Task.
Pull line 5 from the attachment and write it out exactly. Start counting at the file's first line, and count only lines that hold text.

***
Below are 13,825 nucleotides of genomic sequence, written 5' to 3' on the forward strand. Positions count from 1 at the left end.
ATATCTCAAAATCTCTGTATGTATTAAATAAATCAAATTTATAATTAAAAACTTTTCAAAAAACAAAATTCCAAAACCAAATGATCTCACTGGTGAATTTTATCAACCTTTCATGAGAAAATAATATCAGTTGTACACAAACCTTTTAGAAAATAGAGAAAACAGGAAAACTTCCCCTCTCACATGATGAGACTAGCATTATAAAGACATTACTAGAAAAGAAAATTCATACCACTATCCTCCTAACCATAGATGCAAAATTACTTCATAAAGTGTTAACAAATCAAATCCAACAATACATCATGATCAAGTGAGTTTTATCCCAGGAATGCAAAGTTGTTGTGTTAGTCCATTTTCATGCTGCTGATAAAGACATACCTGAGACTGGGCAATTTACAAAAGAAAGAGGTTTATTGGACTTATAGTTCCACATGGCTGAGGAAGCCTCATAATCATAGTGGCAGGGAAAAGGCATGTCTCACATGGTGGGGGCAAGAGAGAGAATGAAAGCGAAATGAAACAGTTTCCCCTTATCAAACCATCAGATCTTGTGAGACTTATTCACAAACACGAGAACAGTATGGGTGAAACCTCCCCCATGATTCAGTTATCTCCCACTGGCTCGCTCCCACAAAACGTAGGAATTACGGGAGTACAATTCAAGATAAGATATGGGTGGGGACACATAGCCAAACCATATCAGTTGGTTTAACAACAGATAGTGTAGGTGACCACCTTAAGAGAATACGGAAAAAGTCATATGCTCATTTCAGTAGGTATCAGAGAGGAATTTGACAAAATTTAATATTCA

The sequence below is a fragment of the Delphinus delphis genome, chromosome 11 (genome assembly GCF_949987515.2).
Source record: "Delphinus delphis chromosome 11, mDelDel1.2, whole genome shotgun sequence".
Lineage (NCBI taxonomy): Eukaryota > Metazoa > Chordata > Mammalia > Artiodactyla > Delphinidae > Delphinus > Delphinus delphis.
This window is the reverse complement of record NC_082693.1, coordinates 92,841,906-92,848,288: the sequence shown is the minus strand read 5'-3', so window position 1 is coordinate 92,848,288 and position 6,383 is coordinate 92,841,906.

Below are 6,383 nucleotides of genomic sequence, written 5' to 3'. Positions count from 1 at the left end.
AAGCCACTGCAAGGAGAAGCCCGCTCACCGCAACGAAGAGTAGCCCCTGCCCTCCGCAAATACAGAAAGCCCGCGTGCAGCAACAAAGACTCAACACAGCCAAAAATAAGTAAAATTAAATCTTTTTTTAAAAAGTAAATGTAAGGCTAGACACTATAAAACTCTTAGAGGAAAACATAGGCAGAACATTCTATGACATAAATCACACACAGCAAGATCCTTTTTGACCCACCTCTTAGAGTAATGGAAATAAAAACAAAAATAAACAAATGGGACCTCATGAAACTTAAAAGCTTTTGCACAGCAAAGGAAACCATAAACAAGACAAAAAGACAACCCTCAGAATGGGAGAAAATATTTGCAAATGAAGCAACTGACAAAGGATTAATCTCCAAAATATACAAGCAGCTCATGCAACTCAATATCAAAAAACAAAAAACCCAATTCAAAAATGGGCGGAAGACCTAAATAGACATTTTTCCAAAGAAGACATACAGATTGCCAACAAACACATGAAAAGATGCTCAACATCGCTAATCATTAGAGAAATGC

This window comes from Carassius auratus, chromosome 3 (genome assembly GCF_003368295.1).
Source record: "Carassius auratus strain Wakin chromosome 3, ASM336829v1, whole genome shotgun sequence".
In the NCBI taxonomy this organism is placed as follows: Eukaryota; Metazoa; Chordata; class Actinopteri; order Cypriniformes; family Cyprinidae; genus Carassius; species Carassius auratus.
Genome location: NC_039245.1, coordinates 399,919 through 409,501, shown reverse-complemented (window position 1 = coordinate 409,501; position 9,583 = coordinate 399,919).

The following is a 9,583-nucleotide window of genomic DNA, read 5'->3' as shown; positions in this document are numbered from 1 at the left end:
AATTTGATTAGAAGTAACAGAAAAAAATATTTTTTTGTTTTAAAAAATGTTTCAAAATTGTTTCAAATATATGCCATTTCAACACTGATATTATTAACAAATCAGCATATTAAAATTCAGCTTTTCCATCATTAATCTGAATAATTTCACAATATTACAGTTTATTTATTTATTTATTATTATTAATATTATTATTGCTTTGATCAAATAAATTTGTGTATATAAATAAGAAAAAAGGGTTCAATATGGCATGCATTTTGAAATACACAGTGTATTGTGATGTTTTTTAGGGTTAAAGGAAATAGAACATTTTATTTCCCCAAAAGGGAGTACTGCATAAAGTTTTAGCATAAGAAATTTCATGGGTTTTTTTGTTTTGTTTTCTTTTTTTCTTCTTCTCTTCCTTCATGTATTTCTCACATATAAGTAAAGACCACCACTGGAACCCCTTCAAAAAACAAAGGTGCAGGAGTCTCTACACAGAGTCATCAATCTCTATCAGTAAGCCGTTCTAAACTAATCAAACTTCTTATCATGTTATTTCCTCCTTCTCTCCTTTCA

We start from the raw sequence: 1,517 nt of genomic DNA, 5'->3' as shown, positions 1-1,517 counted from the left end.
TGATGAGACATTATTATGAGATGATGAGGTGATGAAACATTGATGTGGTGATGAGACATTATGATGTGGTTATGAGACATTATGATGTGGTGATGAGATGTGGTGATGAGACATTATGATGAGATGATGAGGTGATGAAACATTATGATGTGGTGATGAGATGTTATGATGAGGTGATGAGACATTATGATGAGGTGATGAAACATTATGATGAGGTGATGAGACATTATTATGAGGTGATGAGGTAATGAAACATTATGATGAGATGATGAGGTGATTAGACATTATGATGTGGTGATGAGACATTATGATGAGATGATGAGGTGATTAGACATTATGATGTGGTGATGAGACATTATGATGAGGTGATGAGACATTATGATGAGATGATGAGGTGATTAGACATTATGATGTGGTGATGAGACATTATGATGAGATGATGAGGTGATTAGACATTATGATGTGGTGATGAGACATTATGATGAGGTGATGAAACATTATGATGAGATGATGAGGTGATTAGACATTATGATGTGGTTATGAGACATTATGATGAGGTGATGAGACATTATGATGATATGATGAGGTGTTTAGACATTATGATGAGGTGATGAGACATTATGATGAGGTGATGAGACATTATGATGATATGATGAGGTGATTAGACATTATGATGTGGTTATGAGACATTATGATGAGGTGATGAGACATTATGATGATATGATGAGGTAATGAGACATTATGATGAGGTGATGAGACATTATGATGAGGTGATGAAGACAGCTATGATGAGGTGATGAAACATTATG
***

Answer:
Lineage (NCBI taxonomy): Eukaryota > Metazoa > Chordata > Mammalia > Artiodactyla > Delphinidae > Delphinus > Delphinus delphis.